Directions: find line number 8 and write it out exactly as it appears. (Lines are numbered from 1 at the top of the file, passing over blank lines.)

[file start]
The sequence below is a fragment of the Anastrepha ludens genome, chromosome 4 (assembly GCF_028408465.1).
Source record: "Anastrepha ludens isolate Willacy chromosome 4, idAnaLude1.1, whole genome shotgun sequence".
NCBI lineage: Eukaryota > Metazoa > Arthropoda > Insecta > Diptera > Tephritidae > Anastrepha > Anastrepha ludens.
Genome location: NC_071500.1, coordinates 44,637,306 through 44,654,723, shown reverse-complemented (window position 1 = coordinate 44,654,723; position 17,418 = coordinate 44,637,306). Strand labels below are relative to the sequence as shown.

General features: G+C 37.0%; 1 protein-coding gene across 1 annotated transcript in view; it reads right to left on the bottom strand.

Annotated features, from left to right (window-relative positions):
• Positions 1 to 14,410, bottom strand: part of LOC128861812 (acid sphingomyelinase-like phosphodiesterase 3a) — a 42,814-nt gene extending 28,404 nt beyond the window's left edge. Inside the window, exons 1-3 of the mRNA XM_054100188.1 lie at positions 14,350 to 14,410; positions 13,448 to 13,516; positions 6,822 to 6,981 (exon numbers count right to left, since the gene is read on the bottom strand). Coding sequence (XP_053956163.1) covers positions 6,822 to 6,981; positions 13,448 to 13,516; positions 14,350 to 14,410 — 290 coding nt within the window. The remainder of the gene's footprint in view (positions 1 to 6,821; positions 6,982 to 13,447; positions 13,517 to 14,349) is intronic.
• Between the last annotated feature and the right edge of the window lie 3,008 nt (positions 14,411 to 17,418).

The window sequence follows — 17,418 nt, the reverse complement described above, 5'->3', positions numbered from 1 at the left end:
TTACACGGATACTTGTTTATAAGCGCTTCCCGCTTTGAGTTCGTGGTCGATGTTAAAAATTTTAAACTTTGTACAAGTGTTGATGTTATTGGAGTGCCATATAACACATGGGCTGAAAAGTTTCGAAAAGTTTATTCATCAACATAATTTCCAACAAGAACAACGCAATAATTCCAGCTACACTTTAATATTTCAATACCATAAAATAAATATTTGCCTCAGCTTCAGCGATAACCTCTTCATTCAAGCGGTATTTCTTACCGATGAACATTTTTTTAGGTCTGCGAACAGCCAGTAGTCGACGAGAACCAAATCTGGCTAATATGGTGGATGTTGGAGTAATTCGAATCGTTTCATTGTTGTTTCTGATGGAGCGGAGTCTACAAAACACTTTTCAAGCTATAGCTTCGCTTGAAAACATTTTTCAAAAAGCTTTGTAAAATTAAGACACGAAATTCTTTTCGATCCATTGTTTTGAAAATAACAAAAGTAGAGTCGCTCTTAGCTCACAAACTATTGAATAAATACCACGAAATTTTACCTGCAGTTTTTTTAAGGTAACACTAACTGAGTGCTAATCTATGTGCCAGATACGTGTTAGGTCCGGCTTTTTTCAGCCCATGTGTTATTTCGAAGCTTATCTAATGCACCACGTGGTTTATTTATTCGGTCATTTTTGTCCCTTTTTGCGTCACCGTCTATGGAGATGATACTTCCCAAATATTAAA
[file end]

• Between the last annotated feature and the right edge of the window lie 3,008 nt (positions 14,411 to 17,418).